When Nicholson reported for instructions, General Lee especially cautioned him to let his men know that he would not send them unless they were willing to go. It was an inspiring sight when those brave fellows marched past their beloved chieftain.
Every cap was waved and cheer followed cheer.
General Lee, superbly mounted, gracefully bared his head, and uttered not a word, while the troops in the works joined in the cheering as those tired and hungry heroes went to the front.
On the 18th of May, while General Early, temporarily in command of A. P. Hill's corps, and Generals Wilcox and Lane and a number of staff officers were standing near the brick kiln, the enemy honored the group with a short but rapid artillery fire, under which Nicholson was severely wounded.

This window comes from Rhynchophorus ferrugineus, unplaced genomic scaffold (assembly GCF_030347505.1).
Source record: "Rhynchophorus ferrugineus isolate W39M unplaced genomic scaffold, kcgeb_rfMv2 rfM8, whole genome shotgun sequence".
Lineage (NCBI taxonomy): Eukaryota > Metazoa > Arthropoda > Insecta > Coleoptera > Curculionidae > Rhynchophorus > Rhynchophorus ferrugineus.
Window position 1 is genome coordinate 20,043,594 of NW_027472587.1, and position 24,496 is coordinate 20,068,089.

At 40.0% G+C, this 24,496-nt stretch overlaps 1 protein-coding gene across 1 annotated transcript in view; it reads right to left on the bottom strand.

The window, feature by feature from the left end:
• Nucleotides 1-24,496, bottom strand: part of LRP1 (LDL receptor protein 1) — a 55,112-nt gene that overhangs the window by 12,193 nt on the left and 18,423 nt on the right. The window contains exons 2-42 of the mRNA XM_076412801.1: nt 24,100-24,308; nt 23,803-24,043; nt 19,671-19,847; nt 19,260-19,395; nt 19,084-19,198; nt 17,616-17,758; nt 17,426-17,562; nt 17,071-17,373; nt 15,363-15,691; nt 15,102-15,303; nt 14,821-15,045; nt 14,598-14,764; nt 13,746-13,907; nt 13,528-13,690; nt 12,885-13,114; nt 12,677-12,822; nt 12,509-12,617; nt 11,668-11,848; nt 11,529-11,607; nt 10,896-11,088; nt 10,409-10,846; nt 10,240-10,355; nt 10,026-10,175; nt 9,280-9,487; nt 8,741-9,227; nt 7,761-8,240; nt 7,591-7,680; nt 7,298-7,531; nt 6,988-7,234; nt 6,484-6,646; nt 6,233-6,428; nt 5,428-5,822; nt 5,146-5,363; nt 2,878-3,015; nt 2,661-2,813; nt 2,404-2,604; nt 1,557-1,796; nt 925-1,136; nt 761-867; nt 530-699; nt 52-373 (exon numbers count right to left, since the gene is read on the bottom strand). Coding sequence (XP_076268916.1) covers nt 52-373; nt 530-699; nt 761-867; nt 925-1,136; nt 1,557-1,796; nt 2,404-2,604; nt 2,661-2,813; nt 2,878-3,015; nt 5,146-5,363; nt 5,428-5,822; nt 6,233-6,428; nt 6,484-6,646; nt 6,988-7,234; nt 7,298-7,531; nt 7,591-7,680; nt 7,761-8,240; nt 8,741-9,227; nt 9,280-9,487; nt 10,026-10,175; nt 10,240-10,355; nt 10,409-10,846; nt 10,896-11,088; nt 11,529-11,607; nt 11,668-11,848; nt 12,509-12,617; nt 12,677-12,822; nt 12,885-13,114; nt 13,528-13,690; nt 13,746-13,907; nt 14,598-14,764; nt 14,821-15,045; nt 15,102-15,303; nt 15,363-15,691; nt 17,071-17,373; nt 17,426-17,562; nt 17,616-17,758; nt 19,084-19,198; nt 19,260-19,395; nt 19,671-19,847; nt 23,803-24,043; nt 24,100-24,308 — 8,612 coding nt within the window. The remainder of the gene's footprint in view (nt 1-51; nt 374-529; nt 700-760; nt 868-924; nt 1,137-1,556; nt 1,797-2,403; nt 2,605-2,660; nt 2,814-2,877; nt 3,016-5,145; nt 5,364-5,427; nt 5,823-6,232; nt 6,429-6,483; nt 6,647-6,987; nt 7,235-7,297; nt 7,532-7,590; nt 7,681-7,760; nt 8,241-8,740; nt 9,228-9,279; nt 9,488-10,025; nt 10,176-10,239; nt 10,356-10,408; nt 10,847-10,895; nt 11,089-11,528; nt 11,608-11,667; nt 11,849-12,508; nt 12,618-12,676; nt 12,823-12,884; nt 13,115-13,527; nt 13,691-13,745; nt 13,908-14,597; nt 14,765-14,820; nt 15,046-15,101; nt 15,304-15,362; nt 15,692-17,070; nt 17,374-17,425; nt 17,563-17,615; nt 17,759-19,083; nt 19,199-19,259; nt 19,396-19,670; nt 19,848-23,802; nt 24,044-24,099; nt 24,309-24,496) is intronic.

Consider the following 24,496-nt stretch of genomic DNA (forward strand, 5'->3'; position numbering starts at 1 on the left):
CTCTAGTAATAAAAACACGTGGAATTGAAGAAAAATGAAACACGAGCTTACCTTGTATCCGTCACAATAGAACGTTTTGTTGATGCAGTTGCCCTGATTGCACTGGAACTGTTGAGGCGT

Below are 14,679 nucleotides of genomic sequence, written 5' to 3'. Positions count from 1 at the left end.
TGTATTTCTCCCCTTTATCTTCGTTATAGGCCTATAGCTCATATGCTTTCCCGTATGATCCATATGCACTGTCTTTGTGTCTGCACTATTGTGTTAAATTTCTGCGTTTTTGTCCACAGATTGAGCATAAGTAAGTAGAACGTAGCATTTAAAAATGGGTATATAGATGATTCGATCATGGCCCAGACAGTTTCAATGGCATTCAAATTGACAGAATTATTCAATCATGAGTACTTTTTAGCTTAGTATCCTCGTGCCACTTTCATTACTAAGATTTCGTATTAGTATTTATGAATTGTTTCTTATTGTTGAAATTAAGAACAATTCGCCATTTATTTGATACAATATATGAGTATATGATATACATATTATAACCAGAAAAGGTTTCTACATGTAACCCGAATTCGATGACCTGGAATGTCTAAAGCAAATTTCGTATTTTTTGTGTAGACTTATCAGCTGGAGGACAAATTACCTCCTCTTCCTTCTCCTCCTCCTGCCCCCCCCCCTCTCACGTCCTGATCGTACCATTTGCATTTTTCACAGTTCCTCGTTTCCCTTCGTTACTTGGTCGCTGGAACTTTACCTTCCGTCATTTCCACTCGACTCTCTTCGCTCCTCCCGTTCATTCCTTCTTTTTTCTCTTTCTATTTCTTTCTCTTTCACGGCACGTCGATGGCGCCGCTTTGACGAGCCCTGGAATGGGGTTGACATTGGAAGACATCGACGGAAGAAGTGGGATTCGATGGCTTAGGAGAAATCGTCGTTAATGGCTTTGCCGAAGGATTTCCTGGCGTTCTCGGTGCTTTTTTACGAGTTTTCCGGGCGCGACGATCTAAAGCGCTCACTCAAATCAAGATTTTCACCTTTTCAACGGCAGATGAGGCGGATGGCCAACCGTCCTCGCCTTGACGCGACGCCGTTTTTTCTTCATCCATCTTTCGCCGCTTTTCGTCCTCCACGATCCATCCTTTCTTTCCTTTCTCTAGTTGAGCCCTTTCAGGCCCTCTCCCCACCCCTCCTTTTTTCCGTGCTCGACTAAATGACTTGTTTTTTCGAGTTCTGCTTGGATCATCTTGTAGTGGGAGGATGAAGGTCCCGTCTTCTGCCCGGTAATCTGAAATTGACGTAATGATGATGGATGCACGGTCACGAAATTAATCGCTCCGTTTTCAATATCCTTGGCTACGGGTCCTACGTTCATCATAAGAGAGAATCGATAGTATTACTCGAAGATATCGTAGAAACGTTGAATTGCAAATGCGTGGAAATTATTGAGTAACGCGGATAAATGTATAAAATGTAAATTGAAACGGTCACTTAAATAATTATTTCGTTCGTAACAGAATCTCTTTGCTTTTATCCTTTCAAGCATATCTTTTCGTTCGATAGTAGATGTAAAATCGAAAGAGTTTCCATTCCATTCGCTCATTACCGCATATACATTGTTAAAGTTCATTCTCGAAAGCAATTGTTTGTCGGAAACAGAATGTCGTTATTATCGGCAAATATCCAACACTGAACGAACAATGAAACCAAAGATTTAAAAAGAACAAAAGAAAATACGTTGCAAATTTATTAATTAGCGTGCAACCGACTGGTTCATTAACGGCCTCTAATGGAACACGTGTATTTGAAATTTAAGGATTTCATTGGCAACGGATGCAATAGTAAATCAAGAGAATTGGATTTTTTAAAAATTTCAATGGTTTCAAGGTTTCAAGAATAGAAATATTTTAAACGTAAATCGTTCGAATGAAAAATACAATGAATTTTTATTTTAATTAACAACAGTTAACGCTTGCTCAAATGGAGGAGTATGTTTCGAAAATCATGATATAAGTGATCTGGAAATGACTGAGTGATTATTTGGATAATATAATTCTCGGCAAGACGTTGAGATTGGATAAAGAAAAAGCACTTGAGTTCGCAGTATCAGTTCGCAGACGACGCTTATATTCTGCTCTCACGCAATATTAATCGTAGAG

Major Thomas J. Wooten, of the 18th, was then ordered to take charge of the corps, and he continued in command until the surrender at Appomattox Courthouse.
Young, cool and brave, but modest as a girl, he was a worthy